SI Top 10 #10 – Comics and Censorship: Is It Really about You?

News broke this past Friday of an American citizen arrested by a Canadian Customs officer at the US-Canada border after manga deemed to be child pornography was discovered on his laptop. Although no real children were harmed in the creation of drawn images such as those possessed by this man in his mid-twenties, he faces a minimum of a year in prison if convicted.

The US-based Comic Book Legal Defense Fund (CBLDF) is currently raising funds for his legal defense. This is the second time they have rallied around the legal plight of a private US citizen caught with ‘obscene’ manga in the past five years. The CBLDF was also involved in the case of Christopher Handley, an Iowa man who ultimately pleaded guilty and was convicted for ‘possession of obscene visual representations of the sexual abuse of children’.



It is no secret that some Japanese manga (i.e. comic books) can be pornographic in the extreme and that adult-oriented genres such as lolicon, shotacon, and moé can feature children in sexually explicit—and sexually violent—situations. Even characters who are technically adults are sometimes drawn to look like children, for both stylistic and fetishistic reasons.

And it should likewise go without saying that obscenity laws and the ways in which they are enforced differ from country to country. What is permissible in Japan might not be permissible in the United States, and what is permissible in the United States might not be permissible in Canada (or the United Kingdom, for that matter).

I do not want to argue here about whether or not this manga should be illegal. Hopefully it goes without saying that I think we should be worrying about real children, not cartoons. But I do think that we ought to be talking a bit differently about these cases because, really, it is not about the comics.

Here’s an example of the sort of CBLDF-approved rallying cry you hear amongst fans:

If you are a fan of any manga or anime, if you are a fan of comics, if you have even one comics page, anime clip, or “dirty” picture on your computer, tablet, or phone, this is about you (my emphasis).

I do not mean to pick on this particular blogger here—similar examples have spilled from the virtual inks of the likes of writer Neil Gaiman or been published in the e-newsletters of New York publishing houses—but it’s a succinct example of the dominant discourse, which is: This man could be you. Yes, you.

If ‘you’ are a man who reads comics, then this in fact could be you. By all means, watch out. But if you aren’t, and many readers of sequential art in the Western world aren’t, then this probably isn’t you…even if you happen to read precisely the same comics he does. Over the years I have noticed a distinct pattern: The person facing jail time is always a man, and those who have already been convicted are all white men.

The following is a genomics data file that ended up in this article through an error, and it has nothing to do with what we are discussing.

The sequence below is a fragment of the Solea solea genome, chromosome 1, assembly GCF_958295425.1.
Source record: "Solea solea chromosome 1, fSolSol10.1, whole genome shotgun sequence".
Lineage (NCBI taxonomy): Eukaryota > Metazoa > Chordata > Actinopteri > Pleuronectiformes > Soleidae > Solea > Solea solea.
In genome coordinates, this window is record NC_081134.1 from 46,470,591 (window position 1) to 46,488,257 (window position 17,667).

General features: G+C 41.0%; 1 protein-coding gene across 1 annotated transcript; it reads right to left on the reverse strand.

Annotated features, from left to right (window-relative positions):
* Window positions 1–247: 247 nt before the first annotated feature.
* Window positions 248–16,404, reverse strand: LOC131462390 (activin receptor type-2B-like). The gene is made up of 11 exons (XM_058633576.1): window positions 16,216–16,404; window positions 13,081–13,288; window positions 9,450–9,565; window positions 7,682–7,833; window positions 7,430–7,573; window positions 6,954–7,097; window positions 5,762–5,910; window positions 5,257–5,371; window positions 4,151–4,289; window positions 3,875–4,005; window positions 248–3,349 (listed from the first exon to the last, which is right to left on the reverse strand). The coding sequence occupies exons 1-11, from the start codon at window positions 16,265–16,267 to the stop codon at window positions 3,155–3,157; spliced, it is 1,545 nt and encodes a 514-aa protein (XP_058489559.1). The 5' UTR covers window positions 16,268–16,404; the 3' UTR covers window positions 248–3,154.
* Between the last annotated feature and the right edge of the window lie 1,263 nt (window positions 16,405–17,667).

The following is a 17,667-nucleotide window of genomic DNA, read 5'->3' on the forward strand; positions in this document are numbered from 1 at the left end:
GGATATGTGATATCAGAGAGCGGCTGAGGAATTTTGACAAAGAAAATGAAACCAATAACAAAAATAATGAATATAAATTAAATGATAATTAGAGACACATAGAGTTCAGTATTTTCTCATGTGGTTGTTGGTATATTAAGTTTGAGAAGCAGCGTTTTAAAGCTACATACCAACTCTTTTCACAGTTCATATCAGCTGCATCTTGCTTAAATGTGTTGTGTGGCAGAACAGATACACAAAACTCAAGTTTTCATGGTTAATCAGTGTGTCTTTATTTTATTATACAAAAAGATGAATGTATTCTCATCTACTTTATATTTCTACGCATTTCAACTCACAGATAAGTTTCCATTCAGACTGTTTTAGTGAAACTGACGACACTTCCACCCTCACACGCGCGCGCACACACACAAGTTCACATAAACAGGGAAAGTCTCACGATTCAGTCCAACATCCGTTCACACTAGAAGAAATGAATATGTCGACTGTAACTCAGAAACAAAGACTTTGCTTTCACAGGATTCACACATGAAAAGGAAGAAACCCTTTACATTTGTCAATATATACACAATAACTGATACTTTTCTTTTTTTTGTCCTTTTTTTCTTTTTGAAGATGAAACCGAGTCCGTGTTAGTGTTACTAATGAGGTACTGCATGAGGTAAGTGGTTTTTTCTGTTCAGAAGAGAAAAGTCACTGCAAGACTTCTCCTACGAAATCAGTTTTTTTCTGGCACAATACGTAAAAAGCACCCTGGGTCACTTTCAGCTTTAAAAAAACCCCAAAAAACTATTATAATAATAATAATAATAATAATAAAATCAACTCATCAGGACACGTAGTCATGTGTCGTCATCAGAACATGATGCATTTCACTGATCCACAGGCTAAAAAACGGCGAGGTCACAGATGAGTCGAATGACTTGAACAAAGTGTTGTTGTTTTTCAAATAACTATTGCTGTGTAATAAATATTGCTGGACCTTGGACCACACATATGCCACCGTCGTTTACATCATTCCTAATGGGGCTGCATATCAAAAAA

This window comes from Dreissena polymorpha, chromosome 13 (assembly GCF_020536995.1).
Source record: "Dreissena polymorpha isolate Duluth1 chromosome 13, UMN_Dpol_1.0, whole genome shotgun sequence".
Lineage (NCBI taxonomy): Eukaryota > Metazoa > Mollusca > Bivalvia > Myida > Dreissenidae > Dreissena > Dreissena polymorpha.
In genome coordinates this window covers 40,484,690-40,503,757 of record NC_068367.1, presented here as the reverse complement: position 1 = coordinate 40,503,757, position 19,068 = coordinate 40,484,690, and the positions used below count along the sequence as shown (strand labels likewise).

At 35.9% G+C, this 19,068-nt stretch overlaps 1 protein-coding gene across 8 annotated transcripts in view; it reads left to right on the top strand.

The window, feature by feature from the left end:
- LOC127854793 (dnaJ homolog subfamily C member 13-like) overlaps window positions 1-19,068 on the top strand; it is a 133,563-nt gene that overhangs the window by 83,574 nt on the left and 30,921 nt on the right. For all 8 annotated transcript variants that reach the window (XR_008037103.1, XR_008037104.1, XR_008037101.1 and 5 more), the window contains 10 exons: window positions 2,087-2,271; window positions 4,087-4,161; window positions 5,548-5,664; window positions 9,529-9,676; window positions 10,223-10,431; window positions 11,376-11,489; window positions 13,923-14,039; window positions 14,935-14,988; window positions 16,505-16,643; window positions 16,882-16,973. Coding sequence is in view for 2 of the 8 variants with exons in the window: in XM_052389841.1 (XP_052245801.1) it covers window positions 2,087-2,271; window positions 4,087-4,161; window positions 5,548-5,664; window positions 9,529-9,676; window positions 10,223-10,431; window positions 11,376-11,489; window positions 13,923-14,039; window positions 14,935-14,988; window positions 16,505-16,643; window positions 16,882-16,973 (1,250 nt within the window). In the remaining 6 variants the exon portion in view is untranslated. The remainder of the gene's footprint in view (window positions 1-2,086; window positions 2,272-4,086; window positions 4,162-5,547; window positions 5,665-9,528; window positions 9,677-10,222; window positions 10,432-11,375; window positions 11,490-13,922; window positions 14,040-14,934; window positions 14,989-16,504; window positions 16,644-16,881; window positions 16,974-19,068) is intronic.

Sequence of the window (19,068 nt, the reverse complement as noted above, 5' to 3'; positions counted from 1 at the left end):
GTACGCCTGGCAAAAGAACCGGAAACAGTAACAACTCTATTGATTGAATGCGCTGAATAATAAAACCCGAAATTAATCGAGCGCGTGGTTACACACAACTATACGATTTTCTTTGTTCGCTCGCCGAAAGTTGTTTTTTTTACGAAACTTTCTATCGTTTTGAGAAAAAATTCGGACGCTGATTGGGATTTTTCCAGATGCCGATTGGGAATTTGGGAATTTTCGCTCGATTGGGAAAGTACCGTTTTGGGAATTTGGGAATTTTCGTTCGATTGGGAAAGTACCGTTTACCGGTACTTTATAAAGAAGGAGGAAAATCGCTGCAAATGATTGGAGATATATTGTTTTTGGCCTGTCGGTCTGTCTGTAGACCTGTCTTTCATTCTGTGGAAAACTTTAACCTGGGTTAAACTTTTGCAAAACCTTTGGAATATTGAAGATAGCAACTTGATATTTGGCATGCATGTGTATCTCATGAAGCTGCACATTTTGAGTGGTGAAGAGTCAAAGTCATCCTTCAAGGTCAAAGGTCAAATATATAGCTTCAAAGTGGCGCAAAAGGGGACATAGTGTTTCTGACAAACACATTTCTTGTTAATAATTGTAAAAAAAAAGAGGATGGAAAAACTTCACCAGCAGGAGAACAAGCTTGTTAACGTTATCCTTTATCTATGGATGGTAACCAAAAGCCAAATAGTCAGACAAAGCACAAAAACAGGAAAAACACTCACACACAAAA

Why? One simple explanation is that white men are more likely to possess pornographic manga. This is possible, but I suspect that something else is also at play here. Why were they even looking through Handley’s international post or this latest man’s laptop files? Perhaps they thought they had found what they were already half-looking for. Pedophiles, after all, are known to be mostly men, and among those imprisoned for sexually assaulting children, the vast majority are Caucasian. (This, despite the underrepresentation of Caucasians in the prison system generally.)

In other words, I would argue that reading manga as a white man is rather like driving an expensive sports car as a black man. You are always already a suspect in the eyes of law enforcement authority—not because the car or the comics in themselves are necessarily a problem per se, but because your possession of said items seems to indicate, to our prejudiced little minds, far more serious criminality involving the harm of real people. Do not think for a moment that these cases are only about comics and censorship.

Interestingly, Canadian Customs has also garnered a reputation for being especially hostile to materials of interest to the LGBT community. The feminist bookstore Little Sisters endured a series of court cases over what can only be called institutionalized homophobia.

In any case, this brand of prejudice, the attendant possibility of discrimination, and the way discovery of the already-anticipated misdeed becomes a self-reinforcing cycle—these all need to be discussed at length. Furthermore, we need to talk about how our sociocultural anxieties victimize certain groups under certain circumstances. But that discussion won’t happen as long as comics fans of both genders and all stripes devolve into telling each other scare stories about how it could have been you.

Casey Brienza is a PhD candidate in Sociology at the University of Cambridge and Sociological Imagination’s Mediated Matters columnist.


Categories: Mediated Matters

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